'Who’s last?': Shopping Soviet-style

In a “deficit” society, advertising was a paradox: the aim was not to increase demand, but to satisfy it somehow. / For all the people.

In a “deficit” society, advertising was a paradox: the aim was not to increase demand, but to satisfy it somehow. / For all the people.

Lev Borodulin / MAMM
If you visit a Russian supermarket today, you’ll see people lining up at the cash registers with full carts — in this sense, contemporary Russia is hardly different from other countries. During the Soviet era, standing in line for goods was a national pastime.
This situation was described with the verbs “to give” or “to throw out” (the short from of the expression “they threw it out for sale”), as in: “They’re giving coffee at the bakery!” or “They threw out jeans at the department store!”. / People standing in line for sugar.
There was a popular joke about a woman who, seeing a line, walks up to the end of it and asks, “Who’s last?” and then, “And what are they giving?” The joke is not very far from the truth: Soviets, even when they did not set out to go shopping, would carry with them a mesh bag just in case. / Alcohol has arrived.
As early as the 1930s, thanks to stand-up comedian Arkady Raikin, this bag got the name avoska, or “string bag.” The name comes from the old Russian word avos, which can be translated as “What if?” The bag was carried just on the off chance you might run into a line where something was being given out. / In front of a store window.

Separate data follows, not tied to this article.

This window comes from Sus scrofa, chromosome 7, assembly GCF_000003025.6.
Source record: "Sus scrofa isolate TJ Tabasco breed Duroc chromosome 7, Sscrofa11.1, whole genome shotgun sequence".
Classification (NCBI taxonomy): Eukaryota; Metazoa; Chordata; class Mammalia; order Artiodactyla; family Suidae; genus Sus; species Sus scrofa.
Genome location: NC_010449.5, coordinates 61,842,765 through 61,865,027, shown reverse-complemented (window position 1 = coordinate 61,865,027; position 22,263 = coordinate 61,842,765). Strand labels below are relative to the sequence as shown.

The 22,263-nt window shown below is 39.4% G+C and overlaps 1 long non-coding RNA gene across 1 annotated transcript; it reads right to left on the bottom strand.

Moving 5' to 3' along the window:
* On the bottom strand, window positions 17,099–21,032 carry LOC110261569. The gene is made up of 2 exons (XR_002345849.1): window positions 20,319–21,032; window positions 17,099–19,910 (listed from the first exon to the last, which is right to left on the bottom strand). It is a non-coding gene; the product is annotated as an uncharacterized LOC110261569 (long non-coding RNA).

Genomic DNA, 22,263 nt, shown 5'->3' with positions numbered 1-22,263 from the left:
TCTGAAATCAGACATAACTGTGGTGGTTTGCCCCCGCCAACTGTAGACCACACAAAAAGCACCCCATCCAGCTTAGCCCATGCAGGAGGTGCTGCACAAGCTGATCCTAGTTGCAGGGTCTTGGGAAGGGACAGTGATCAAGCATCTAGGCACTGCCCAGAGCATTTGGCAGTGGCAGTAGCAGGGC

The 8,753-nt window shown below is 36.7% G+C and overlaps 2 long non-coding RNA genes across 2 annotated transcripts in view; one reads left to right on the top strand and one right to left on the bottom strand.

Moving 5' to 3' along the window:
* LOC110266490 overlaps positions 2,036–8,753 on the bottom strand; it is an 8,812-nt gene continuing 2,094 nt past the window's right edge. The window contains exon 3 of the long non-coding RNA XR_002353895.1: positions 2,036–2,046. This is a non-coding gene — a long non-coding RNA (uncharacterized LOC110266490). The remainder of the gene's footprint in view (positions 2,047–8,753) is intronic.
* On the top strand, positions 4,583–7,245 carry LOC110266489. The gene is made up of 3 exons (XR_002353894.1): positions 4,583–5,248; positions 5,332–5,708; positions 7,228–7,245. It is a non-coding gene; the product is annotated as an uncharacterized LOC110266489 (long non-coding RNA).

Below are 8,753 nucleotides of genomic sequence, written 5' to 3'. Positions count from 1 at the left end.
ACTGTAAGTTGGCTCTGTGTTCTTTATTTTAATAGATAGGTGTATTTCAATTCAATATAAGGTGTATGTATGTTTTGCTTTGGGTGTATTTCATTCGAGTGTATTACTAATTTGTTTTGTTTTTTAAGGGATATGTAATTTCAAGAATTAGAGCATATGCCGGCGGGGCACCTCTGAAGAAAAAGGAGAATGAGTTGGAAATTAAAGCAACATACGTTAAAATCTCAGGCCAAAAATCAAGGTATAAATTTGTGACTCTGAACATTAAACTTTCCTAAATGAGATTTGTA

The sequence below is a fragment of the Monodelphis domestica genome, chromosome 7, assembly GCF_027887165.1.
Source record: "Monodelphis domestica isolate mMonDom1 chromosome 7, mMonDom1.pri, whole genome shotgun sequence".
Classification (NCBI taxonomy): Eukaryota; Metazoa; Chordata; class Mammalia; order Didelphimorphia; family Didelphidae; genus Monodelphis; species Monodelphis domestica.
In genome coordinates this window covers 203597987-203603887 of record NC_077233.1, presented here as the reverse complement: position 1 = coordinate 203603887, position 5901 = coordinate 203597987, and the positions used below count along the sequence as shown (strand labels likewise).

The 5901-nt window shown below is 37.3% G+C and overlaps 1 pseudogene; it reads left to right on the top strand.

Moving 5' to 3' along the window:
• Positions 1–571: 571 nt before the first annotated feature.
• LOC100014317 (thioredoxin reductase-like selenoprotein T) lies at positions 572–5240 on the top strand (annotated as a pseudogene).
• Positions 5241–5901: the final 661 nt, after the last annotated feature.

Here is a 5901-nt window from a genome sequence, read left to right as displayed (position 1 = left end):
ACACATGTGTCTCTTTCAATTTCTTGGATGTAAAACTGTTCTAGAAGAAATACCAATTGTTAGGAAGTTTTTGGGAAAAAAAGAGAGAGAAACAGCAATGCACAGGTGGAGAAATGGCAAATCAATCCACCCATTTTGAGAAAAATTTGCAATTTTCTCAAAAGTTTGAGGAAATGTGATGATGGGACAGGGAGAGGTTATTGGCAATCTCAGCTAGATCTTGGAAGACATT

Remaining in line was not a requirement: you could simply “occupy a place.” Someone would ask, “Who’s last?” and after receiving an answer, would say to the last person, “I’m after you.” / At a shoe store.
It was considered completely acceptable to step away for an indeterminate amount of time, keeping the right to this place in line. The person who was “last” in line had to warn the next person who came over that. / The GUM department store, Moscow.
Sometimes shoppers used a felt-tip pen to note their position on their hand / Position in line.
All items, even the most basic necessities, were the stuff of dreams. Some things just had to be “got” (as people said), and sometimes working and earning money weren’t enough. To achieve the “dream,” boots were exchanged for textiles, textiles for vacuum cleaners, etc. Everything was then swapped for “premium” goods in short supply: books, theater tickets, a fridge, a new car... / Moskvich car in front of the Peter the Great monument.
Soviet advertising didn’t just show books, toothpaste, boots, mayonnaise, juice, champagne, caviar, TV sets, etc. Every billboard aimed to depict a happy, abundant society and reinforce the old Soviet slogan: Life has become better, life has become merrier! / In the sun in front of Detsky Mir department store, Moscow.
Although these days people can buy anything they want, old habits die hard, especially Soviet ones. The previous year Muscovites stood in line for Valentin Serov exhibition, the latest iPhone or Kanye West sneakers. You can still see grannies or “babushkas” lined up outside the subway or bus stops selling homegrown flowers and vegetables, or homemade jam. / Selling flowers for September 1, Gorki settlement. The photos were on display at the exhibition "A consumer's dream" in Multimedia Art Museum, Moscow.
In Soviet times, store shelves were stocked with “unsellable” items, i.e. goods no one wanted. If something people actually needed went on sale, the lines could stretch for eternity. /  waiting for goods.
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